We research, care for and share the archives of the parish of Barton Stacey, Hampshire.
A CANADIAN SOLDIER REMEMBERS 1942 Stanley Scislowski
Photograph from http://www.perthregiment.org/obituary.html
Below: Extracts from Not All of Us Were Brave By Stanley Scislowski, pub. Dundurn 1 Mar 1997.
found at Google books https://books.google.com › History › Military › World War II
This book is currently advertised at Amazon.com
The story is about the hopes, the prayers, the fears, the daily miseries and even the lighter moments that the aspiring heroes of the Perth Regiment experienced on the Italian front as part of 11th Infantry Brigade, 5th Canadian Armoured Division. Not All of Us Were Brave focuses not on the heroes, but on the ordinary soldiers who endured the mud, the misery, the ever-present fear, the inspiration, and the degradation. The narrative holds nothing back: the dirty linen is aired along with the clean; the light is shown alongside the dark. It shows what war is all about.
Camp Barton Stacey
A fair peasouper of a fog greeted us as we stepped down onto the boardwalk of Whitchurch Station at the waking hour of six the next morning. The swirling paper was so thick we had trouble finding our vehicles parked on the station property. Shortly thereafter, with the fog thinned out considerably, we turned into the grounds of camp Barton Stacey, and I knew right from the beginning I was going to like the place. It was a neatly arranged camp of wooden barrack huts, called "spider huts", set behind permanent brick buildings housing the men's .. ablutions, latrines and a large vehicle maintenance shed. The Parade Square was a huge affair, as large as camp Ipperwash's but paved in ashphalt (or as the English call it, macadam). On the North side of the square were the permanent buildings, the largest one housing the mess hall and the NAAFI canteen. To the east was a large vehicle shared or workshop. The camp Garrison Theatre, the size of an aeroplane hanger, was close to the camp entrance, while nestling under the trees at the south-east corner of the camp was the Sally Ann hut. Behind the buildings on the East were the drab, dark stained wooden huts.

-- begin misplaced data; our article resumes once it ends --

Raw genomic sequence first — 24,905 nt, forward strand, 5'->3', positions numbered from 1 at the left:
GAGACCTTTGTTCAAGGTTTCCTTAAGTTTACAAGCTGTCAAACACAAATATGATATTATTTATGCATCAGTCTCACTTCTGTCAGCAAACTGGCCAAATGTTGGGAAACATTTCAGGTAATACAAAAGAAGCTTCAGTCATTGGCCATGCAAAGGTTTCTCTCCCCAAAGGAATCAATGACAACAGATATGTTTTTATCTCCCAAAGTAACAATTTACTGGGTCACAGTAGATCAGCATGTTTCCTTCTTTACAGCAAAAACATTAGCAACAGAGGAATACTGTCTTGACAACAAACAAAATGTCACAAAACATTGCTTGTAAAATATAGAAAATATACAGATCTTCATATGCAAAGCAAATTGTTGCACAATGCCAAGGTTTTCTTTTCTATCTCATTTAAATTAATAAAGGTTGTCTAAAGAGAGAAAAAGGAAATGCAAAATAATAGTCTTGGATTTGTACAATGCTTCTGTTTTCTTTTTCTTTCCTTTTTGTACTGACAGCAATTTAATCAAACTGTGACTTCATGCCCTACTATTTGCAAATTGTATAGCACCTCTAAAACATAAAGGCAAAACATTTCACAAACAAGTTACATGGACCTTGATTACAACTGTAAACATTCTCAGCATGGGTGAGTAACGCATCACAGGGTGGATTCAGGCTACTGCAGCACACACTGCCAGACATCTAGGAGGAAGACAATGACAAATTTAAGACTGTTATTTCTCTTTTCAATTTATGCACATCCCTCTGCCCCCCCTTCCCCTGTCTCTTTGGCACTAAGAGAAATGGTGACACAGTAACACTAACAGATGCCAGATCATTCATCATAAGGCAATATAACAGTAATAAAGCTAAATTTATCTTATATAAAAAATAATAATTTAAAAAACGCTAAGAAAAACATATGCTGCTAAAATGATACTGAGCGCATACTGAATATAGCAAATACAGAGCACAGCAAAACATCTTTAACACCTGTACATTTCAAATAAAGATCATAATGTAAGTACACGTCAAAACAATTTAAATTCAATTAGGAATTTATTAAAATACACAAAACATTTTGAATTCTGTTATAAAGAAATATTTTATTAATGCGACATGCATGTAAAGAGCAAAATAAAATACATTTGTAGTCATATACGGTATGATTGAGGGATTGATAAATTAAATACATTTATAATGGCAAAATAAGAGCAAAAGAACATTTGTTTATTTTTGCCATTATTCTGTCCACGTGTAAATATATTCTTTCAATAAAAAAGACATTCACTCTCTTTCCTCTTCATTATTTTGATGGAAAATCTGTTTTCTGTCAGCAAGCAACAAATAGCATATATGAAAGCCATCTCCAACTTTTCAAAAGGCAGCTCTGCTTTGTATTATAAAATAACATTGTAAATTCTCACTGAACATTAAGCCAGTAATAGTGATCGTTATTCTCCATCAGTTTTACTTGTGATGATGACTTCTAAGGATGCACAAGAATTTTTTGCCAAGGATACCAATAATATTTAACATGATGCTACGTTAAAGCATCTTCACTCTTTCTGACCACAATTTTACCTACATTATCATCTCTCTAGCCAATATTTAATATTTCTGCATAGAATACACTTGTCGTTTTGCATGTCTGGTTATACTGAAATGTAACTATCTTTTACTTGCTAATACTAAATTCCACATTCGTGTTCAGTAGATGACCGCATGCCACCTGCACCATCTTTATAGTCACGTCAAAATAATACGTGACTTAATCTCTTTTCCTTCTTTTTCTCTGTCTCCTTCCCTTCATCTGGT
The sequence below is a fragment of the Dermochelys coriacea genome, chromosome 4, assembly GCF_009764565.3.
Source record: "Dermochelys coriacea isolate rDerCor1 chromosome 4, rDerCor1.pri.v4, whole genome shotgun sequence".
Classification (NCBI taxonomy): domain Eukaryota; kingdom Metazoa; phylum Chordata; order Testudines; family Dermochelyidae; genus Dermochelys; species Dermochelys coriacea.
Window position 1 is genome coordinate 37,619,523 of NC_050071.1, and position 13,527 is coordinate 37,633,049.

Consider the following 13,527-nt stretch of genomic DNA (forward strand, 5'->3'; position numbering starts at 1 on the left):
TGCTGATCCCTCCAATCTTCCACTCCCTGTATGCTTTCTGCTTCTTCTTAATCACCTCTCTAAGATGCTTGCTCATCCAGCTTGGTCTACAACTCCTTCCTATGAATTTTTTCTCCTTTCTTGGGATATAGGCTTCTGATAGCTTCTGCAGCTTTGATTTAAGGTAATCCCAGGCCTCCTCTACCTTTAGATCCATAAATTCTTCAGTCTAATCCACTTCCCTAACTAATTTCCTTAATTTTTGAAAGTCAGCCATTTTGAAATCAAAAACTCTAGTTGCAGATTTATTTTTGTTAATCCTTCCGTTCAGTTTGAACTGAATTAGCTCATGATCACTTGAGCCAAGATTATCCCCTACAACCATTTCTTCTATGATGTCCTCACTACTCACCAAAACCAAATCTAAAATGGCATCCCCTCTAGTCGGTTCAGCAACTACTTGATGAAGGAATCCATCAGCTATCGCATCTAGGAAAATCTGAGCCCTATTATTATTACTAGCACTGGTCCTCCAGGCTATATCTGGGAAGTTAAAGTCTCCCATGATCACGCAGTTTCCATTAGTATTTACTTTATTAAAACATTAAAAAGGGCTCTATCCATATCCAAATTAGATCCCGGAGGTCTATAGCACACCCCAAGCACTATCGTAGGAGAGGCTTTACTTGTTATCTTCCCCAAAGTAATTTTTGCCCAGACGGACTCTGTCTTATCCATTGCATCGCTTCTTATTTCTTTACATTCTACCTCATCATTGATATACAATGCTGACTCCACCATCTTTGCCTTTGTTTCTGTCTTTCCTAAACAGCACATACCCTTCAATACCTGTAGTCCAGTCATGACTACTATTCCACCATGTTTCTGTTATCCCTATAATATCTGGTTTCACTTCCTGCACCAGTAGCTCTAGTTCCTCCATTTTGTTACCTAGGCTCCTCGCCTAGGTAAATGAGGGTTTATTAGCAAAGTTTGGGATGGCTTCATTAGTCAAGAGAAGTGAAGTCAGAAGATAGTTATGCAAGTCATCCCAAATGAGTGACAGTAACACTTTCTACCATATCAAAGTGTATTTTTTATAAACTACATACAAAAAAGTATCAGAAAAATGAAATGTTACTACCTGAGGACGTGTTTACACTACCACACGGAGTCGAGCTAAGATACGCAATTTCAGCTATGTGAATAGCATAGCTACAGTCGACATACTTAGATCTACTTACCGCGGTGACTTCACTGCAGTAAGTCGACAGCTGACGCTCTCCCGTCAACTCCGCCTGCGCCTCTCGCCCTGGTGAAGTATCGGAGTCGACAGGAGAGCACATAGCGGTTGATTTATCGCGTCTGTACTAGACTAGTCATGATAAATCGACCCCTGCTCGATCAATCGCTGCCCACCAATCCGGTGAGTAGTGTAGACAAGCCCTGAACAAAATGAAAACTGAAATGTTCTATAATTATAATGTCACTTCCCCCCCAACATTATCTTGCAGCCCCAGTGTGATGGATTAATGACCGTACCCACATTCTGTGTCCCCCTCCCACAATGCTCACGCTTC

Camp Barton Stacey wasn't just one camp, but a complex of several abutting each other, large enough to hold the entire fifth armoured division. The wood frame huts were comfortable enough in the warmer weather in the summer months, but I could just imagine what they'd be like in the damp cold of an English winter. With no installation and only a small coal stove in the centre of the hut to provide heat it had to be a bug here on cold nights. Thank God we were gone before winter set in.
Since the camp was only 4 miles away from Andover, the nearest sizeable habitation where a jaded soldier might look for some fun and other forms of soldierly interest, mainly the fairer sex, a good many of us spent both Saturday and Sunday afternoons in this pleasant little Hampshire village. Sometimes we ventured farther afield to Winchester, a much larger town, and with more to see and do. Weekday evenings, however, were spent in camp: we were often somewhat weary, depending on how much physical effort we expended during the long training day, and also "broke". We also had letters to write, reading to catch up on, and the euchre and crib players had their seemingly endless games to play. And of course there were the canteens to visit and the Garrison Theatre, where a new movie was shown every second day. So there was no reason for anyone to be bored. Barrack life on an average evening at Barton Stacey could actually be quite enjoyable.